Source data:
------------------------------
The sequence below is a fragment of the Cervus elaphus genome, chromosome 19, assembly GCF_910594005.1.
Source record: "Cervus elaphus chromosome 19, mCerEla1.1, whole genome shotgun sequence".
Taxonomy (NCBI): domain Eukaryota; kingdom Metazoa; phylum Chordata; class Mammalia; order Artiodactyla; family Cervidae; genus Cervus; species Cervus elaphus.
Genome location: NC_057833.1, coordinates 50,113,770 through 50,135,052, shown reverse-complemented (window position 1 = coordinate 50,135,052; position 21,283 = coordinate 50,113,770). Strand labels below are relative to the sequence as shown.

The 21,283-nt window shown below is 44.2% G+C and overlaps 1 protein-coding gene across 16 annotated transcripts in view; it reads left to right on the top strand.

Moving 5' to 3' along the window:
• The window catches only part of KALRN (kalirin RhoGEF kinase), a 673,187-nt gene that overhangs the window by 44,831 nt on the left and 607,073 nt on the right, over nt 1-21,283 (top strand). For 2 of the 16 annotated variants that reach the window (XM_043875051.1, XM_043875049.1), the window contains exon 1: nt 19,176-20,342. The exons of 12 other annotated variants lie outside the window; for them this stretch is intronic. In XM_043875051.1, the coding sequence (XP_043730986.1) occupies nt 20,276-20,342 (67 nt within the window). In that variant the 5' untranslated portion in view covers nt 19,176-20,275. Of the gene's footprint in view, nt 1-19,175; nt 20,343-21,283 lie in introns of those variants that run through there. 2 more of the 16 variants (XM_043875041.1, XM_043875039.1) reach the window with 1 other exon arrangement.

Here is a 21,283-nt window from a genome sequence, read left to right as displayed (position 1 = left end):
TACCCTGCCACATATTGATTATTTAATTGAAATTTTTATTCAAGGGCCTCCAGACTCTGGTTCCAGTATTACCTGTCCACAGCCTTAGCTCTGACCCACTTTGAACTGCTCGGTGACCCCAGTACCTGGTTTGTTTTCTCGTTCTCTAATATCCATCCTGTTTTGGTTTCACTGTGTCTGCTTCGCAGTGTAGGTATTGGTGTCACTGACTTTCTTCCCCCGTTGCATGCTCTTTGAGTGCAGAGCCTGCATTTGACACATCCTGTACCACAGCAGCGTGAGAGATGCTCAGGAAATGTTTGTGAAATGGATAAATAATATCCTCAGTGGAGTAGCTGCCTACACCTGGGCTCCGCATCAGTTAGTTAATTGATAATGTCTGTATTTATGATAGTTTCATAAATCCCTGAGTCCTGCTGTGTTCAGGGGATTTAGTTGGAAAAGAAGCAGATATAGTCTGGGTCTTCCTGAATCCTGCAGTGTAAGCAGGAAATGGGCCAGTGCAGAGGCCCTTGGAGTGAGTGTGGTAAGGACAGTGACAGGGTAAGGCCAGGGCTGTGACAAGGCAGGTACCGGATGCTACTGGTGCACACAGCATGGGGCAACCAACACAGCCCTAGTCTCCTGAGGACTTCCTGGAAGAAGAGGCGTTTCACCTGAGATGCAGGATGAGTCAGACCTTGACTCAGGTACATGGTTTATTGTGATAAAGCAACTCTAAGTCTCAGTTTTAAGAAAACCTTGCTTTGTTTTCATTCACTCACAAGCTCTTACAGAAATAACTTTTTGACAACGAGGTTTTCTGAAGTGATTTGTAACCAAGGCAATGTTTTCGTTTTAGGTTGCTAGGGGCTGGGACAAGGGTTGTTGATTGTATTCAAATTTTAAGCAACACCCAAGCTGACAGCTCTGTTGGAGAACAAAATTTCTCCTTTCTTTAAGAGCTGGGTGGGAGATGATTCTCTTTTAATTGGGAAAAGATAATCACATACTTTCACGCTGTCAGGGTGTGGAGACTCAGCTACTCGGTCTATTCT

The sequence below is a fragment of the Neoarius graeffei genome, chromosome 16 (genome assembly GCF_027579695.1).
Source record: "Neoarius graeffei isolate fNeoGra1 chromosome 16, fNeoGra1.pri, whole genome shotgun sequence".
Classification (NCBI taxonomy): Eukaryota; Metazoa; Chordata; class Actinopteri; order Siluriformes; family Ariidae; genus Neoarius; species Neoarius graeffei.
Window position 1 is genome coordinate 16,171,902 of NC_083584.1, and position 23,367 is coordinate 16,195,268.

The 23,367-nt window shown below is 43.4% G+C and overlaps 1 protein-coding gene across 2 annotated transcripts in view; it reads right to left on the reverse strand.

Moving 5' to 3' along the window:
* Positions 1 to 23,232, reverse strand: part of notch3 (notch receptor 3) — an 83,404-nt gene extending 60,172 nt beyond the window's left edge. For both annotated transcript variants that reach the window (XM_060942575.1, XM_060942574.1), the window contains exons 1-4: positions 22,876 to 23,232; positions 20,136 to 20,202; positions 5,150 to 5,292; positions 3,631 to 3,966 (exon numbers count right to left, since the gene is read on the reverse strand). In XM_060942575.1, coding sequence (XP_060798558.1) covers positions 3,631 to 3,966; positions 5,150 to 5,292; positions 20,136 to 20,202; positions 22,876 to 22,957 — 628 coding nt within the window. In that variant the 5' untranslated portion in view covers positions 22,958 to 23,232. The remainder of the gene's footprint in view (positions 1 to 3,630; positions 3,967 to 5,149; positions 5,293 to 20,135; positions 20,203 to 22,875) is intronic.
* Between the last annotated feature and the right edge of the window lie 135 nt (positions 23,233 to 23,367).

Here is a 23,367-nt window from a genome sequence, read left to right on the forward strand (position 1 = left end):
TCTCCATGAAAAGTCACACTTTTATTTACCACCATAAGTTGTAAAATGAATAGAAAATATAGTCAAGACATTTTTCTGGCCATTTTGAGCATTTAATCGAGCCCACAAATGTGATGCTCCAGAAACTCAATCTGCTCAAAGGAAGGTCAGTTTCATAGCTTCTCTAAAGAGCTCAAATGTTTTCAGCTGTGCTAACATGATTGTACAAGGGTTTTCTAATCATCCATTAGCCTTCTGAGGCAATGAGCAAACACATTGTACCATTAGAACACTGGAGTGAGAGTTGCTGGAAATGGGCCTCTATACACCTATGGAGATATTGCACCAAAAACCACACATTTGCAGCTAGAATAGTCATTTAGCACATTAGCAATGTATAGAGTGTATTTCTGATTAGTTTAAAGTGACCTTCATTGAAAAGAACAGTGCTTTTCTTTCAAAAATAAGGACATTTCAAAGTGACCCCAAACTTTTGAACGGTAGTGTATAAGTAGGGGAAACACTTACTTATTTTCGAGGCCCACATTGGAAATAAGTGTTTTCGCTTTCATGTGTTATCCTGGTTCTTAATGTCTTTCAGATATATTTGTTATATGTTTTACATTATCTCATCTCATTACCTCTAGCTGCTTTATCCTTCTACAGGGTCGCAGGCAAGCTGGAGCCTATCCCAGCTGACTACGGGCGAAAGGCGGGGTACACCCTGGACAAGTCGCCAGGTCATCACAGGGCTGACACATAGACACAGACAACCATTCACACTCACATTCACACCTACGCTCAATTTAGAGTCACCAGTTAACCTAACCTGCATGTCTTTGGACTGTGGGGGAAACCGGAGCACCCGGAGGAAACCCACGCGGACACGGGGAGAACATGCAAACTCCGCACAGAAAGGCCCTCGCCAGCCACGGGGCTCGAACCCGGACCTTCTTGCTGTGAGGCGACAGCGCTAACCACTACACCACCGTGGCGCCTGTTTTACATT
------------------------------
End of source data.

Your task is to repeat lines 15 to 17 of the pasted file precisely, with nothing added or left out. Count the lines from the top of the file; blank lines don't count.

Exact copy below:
Moving 5' to 3' along the window:
* Positions 1 to 23,232, reverse strand: part of notch3 (notch receptor 3) — an 83,404-nt gene extending 60,172 nt beyond the window's left edge. For both annotated transcript variants that reach the window (XM_060942575.1, XM_060942574.1), the window contains exons 1-4: positions 22,876 to 23,232; positions 20,136 to 20,202; positions 5,150 to 5,292; positions 3,631 to 3,966 (exon numbers count right to left, since the gene is read on the reverse strand). In XM_060942575.1, coding sequence (XP_060798558.1) covers positions 3,631 to 3,966; positions 5,150 to 5,292; positions 20,136 to 20,202; positions 22,876 to 22,957 — 628 coding nt within the window. In that variant the 5' untranslated portion in view covers positions 22,958 to 23,232. The remainder of the gene's footprint in view (positions 1 to 3,630; positions 3,967 to 5,149; positions 5,293 to 20,135; positions 20,203 to 22,875) is intronic.
* Between the last annotated feature and the right edge of the window lie 135 nt (positions 23,233 to 23,367).